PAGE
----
George Will has written about the problems that state campaign finance laws present for little people—“small groups and individuals” going about their business and discovering when they dip their toes into political waters that those waters can be treacherous. See Justice v. Hosemann, No. 3:11-CV-138-SA-SAA (N.D. Miss. filed Sept. 30, 2013); see also Galassini v. Town of Fountain Hills, No. CV-11-02097 (D. Ariz. Sept. 30, 2013) at 1 (involving the “rights of an ordinary citizen [to] organize a protest”). The few hundred dollars these individuals and groups raise to express an opinion about a ballot initiative can subject them to a registration and reporting statute. They may find that they must put off their political project until they have complied with a law about which, only a short time before, they knew nothing. Some imagine, rightly or wrongly, that a lawyer has to be called, and eventually the call goes out—for a lawsuit. Will blames the errant course of the law on the insatiable appetite of “liberals” for “the regulatory state.”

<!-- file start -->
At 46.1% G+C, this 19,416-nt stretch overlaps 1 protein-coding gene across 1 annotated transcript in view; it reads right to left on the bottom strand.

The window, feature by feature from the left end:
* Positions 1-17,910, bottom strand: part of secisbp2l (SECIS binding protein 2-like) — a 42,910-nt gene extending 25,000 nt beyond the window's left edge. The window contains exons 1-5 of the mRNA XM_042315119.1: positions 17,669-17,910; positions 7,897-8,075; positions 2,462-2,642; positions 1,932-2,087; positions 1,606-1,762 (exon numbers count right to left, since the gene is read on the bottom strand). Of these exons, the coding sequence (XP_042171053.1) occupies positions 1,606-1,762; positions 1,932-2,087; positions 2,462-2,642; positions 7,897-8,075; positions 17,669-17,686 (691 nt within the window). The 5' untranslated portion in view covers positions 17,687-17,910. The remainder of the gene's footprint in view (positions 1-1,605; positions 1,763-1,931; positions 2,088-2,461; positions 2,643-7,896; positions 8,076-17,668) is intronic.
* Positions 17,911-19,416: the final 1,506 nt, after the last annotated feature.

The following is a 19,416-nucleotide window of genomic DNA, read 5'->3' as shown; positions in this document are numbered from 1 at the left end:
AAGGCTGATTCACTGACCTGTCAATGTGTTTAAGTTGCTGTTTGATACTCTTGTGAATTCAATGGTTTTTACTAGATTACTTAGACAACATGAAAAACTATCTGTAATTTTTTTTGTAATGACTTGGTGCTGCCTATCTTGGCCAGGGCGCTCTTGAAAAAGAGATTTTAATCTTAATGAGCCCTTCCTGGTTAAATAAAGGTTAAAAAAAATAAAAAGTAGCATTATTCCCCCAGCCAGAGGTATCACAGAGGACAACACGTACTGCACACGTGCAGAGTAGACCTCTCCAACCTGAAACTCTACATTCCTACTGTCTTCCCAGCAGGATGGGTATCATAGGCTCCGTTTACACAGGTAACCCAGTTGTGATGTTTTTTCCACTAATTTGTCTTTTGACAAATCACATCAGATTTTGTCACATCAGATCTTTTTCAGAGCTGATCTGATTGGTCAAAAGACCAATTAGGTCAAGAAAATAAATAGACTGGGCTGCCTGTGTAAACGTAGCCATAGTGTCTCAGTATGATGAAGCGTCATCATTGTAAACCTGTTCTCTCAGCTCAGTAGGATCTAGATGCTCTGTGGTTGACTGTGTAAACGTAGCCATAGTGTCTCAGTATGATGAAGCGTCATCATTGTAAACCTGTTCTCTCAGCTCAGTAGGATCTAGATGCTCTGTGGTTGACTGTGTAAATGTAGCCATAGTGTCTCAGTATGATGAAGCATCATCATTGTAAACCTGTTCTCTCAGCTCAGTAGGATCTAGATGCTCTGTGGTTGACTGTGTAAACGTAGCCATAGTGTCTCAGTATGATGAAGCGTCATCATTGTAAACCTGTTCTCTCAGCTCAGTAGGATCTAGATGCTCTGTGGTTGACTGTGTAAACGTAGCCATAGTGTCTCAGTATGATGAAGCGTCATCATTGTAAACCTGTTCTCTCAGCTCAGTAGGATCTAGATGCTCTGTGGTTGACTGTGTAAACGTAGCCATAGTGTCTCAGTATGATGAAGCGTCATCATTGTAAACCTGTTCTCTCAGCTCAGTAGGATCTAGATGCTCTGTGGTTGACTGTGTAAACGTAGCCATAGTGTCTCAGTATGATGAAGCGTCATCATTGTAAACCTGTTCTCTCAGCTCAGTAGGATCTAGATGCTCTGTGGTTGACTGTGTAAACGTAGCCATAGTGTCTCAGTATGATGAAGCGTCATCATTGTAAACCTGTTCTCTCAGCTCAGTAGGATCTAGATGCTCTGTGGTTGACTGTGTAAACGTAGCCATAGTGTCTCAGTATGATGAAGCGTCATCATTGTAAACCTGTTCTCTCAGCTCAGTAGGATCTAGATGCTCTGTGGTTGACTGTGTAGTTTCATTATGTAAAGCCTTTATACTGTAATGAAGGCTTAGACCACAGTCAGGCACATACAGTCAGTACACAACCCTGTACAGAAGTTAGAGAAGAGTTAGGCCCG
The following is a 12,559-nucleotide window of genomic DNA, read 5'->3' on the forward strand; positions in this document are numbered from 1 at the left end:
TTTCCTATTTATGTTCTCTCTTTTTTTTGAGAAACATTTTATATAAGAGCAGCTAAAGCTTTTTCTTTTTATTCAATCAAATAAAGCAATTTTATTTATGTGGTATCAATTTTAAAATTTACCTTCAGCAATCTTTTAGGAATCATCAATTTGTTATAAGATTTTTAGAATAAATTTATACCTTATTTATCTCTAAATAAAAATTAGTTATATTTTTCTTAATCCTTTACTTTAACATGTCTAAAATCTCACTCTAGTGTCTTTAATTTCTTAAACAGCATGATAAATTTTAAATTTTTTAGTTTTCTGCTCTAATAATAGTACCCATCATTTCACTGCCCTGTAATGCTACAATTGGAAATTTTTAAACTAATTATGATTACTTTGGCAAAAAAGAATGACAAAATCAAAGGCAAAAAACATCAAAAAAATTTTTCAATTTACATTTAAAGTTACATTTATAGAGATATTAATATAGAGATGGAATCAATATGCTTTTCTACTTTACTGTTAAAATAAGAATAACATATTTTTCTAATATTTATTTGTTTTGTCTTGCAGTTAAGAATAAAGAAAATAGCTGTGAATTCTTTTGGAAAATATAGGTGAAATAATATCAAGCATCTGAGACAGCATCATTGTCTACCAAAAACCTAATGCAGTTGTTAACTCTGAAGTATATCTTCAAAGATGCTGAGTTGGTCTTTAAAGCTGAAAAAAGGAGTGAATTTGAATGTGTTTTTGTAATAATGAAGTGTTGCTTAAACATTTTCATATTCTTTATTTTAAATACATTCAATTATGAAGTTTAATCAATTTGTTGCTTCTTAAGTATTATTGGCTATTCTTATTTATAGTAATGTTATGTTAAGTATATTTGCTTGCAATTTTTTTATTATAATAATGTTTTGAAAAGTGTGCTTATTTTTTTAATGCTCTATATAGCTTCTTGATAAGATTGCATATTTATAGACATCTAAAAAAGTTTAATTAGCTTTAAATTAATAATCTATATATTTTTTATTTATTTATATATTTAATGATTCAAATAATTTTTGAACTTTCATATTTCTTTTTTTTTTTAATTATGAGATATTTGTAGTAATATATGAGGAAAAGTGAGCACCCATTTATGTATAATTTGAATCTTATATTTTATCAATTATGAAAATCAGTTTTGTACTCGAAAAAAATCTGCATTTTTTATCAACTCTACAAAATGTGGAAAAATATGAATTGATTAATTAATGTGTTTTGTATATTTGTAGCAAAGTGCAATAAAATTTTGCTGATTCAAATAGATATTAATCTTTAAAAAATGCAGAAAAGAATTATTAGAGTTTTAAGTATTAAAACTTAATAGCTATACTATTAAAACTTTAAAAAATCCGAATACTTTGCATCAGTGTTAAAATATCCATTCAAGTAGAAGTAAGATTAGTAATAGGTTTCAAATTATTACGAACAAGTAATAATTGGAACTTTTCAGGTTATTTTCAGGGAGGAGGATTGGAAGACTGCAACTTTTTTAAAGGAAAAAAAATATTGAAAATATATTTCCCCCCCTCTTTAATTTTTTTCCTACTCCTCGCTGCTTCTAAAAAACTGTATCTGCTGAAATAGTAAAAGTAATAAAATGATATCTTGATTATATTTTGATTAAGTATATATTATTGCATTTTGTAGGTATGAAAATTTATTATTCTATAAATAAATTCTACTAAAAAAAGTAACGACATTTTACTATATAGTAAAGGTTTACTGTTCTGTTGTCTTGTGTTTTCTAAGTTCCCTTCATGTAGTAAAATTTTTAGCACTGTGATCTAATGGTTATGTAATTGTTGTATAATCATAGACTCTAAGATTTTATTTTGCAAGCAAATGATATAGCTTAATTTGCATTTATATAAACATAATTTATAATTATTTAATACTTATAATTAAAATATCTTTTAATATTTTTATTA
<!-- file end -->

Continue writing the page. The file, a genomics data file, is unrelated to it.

But it is not certain that “liberals” or “progressives” who support reasonable campaign finance regulation would all applaud the results in these cases. They might well agree that there is a problem, one that arises from certain theories of enforcement and their application, not from core progressive commitments.

Category: Disclosure